Faces of Cedars-Sinai: Share & Care Counselor Jonathan Vickburg
Jun 19, 2019 Cedars-Sinai Staff
Meet Jonathan Vickburg! He's worked at Cedars-Sinai for 10 years as a counselor and mental health supervisor.
When he's not working at schools around LA as part of the Share & Care program, he can be found honing his other passion—magic.
"I know from my own experience that magic can be a creative outlet—and learning and performing magic can be a great self-care tool."
We chatted with Jonathan to learn more about how these two parts of his life support one another.
What is your role at Cedars-Sinai?
Jonathan Vickburg: In the Share & Care program, we provide mental health services and early intervention for children by using art therapy and mindfulness in almost 30 schools around the city.
We work with kids who have behavioral issues or are just having a hard time. We help them identify feelings and learn coping skills so they can deal with their emotions proactively and build resiliency.
What brought you to Cedars-Sinai?
JV: Before I started here, I was a Java programmer. I realized that I liked working with people much more than I liked working with computers.
So I went back to school and got my marriage and family therapist license. I started providing mental health therapy at hospitals and then heard about the Share & Care program.
I love being able to work with younger kids and help them learn coping skills to address future issues.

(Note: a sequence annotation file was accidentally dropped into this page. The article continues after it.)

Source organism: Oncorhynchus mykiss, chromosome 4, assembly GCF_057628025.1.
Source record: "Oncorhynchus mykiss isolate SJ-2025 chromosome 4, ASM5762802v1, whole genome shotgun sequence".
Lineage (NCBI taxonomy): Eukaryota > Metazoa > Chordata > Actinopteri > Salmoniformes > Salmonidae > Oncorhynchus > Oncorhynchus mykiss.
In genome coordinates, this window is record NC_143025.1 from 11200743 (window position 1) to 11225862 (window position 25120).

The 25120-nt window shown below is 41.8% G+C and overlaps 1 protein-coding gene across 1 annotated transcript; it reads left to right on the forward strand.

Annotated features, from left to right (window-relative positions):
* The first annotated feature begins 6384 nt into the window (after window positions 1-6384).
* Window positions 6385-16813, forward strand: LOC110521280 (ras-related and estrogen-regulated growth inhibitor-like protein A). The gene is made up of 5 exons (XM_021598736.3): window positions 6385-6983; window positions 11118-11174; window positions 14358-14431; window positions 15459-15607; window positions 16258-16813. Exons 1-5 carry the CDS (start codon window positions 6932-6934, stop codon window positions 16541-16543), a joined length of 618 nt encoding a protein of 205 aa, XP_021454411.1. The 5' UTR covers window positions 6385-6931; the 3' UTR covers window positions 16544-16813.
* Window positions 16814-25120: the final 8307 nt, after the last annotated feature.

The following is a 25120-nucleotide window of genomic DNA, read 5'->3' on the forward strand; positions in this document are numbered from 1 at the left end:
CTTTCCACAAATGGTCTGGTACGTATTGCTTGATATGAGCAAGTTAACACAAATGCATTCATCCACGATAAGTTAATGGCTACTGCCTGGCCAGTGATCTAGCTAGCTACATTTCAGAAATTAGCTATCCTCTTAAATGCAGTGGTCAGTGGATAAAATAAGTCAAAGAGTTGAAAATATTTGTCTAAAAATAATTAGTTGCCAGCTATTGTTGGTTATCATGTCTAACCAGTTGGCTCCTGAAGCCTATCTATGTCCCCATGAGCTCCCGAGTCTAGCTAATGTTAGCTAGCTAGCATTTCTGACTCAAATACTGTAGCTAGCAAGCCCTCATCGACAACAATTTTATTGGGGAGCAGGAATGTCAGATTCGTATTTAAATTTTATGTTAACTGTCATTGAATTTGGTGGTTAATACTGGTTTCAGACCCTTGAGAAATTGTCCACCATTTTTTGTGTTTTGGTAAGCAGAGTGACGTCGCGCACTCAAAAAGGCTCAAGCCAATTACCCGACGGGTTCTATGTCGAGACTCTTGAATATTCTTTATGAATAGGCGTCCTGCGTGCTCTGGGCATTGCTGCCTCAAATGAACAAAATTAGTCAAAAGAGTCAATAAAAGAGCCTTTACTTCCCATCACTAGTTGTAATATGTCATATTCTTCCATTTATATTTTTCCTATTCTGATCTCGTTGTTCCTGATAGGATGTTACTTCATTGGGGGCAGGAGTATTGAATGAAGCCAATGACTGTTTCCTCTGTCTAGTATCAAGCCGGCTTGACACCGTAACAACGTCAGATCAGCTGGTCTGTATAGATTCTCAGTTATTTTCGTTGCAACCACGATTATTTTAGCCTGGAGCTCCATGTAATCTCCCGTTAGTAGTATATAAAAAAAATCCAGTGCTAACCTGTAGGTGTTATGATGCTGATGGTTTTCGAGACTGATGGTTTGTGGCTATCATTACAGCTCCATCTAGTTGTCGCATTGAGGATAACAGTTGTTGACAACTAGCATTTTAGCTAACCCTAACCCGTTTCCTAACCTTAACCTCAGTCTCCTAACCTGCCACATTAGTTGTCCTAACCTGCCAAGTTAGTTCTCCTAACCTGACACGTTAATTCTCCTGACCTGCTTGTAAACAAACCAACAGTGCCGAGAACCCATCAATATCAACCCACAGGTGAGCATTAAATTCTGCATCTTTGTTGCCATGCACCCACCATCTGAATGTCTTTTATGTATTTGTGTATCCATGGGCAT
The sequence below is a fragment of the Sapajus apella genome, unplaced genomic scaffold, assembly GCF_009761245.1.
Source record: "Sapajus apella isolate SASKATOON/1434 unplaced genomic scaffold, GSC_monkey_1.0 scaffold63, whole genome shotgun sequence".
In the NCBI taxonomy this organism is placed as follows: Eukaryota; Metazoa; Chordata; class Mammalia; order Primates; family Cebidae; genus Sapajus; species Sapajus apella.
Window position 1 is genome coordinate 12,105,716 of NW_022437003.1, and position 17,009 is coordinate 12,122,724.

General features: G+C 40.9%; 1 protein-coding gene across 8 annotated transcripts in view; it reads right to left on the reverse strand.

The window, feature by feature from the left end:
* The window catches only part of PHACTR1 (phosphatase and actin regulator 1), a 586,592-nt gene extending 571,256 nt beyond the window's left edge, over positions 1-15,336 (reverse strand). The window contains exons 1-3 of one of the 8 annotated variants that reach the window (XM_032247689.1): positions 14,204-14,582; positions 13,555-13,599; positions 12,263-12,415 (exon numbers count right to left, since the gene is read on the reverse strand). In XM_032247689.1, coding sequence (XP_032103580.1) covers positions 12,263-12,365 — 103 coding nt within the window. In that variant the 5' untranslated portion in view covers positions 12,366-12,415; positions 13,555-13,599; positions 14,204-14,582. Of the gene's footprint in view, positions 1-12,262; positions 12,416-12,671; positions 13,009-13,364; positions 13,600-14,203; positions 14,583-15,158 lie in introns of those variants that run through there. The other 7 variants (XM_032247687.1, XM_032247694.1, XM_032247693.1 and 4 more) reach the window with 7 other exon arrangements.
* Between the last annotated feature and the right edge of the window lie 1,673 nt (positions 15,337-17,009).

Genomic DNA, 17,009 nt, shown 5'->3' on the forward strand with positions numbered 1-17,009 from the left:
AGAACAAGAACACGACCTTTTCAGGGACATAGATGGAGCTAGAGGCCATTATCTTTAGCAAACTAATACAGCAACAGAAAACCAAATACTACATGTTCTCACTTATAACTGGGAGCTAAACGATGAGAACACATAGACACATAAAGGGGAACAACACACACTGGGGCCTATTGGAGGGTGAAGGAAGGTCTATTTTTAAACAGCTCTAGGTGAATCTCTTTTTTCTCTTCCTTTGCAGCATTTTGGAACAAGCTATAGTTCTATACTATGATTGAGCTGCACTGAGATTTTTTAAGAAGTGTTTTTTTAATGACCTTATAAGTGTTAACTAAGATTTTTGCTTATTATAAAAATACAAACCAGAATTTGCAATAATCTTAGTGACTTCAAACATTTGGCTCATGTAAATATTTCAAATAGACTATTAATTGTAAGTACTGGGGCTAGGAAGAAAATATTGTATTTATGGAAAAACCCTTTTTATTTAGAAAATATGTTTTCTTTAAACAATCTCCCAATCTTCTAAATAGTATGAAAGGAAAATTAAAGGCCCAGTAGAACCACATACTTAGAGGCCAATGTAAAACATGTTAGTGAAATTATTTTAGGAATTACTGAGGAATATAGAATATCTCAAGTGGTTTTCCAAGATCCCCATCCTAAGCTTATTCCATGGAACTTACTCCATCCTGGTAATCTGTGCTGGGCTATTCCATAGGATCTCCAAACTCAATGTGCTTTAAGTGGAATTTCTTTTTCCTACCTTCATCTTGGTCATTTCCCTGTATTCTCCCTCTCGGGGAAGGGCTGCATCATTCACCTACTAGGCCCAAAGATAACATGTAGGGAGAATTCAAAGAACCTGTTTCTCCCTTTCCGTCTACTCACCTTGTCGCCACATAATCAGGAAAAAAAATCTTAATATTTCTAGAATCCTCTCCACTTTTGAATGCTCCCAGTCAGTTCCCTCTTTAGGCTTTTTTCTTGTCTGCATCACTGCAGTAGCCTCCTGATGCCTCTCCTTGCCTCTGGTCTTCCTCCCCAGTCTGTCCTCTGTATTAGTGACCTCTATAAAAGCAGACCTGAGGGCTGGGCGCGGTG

In your spare time, you're a magician. How did you get into magic?
JV: As a kid, I lived out in the country in Oklahoma and I read a lot of magic books. I liked to perform parlor magic at birthday parties, boy scout meetings, and school carnivals.
After college, I put it aside and I sold a lot of my books and magic gear. I regretted it, so I started taking classes at the Magic Castle when I came to LA.
Now I perform mostly close-up magic. About a year and a half ago, I auditioned for the Academy of Magical Arts at the Magic Castle and was ecstatic when I was accepted.
How do magic and therapy overlap?
JV: What I really want to do now is use magic to connect with kids through the therapy process. One of the most important therapy interventions for kids is to help them express feelings appropriately.
I'm creating an activity where children choose a card that has a picture of a negative emoji. After we discuss how they can deal with challenging feelings, they wave their hand over the card and it will magically turn into a positive emoji.
I've done some magic for the kids in my group, and occasionally I teach a trick to them. They turn around and do the tricks for each other, knowing that they must keep the secret.
They're beaming. They are so proud they could do it and enjoy the reactions others express. I know from my own experience that magic can be a creative outlet—and learning and performing magic can be a great self-care tool.
By developing skills and being able to show others, kids feel proud of what they've learned and connect in positive ways.